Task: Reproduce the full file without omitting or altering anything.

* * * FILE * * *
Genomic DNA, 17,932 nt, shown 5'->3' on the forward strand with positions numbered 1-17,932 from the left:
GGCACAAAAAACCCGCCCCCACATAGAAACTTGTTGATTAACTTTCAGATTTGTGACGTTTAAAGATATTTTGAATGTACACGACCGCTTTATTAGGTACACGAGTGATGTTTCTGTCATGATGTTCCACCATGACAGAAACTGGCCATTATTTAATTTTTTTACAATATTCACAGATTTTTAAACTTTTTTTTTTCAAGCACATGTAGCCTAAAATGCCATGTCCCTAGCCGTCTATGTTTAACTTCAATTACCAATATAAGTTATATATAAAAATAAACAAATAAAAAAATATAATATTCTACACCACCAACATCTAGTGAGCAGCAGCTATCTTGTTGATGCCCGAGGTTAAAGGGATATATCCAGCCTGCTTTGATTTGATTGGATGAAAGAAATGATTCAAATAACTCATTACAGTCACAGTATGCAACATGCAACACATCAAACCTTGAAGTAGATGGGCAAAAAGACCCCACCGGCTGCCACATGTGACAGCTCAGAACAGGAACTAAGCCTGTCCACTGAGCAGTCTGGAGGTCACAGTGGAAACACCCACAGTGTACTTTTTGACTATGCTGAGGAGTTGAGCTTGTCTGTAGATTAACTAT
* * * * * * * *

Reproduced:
Genomic DNA, 17,932 nt, shown 5'->3' on the forward strand with positions numbered 1-17,932 from the left:
GGCACAAAAAACCCGCCCCCACATAGAAACTTGTTGATTAACTTTCAGATTTGTGACGTTTAAAGATATTTTGAATGTACACGACCGCTTTATTAGGTACACGAGTGATGTTTCTGTCATGATGTTCCACCATGACAGAAACTGGCCATTATTTAATTTTTTTACAATATTCACAGATTTTTAAACTTTTTTTTTTCAAGCACATGTAGCCTAAAATGCCATGTCCCTAGCCGTCTATGTTTAACTTCAATTACCAATATAAGTTATATATAAAAATAAACAAATAAAAAAATATAATATTCTACACCACCAACATCTAGTGAGCAGCAGCTATCTTGTTGATGCCCGAGGTTAAAGGGATATATCCAGCCTGCTTTGATTTGATTGGATGAAAGAAATGATTCAAATAACTCATTACAGTCACAGTATGCAACATGCAACACATCAAACCTTGAAGTAGATGGGCAAAAAGACCCCACCGGCTGCCACATGTGACAGCTCAGAACAGGAACTAAGCCTGTCCACTGAGCAGTCTGGAGGTCACAGTGGAAACACCCACAGTGTACTTTTTGACTATGCTGAGGAGTTGAGCTTGTCTGTAGATTAACTAT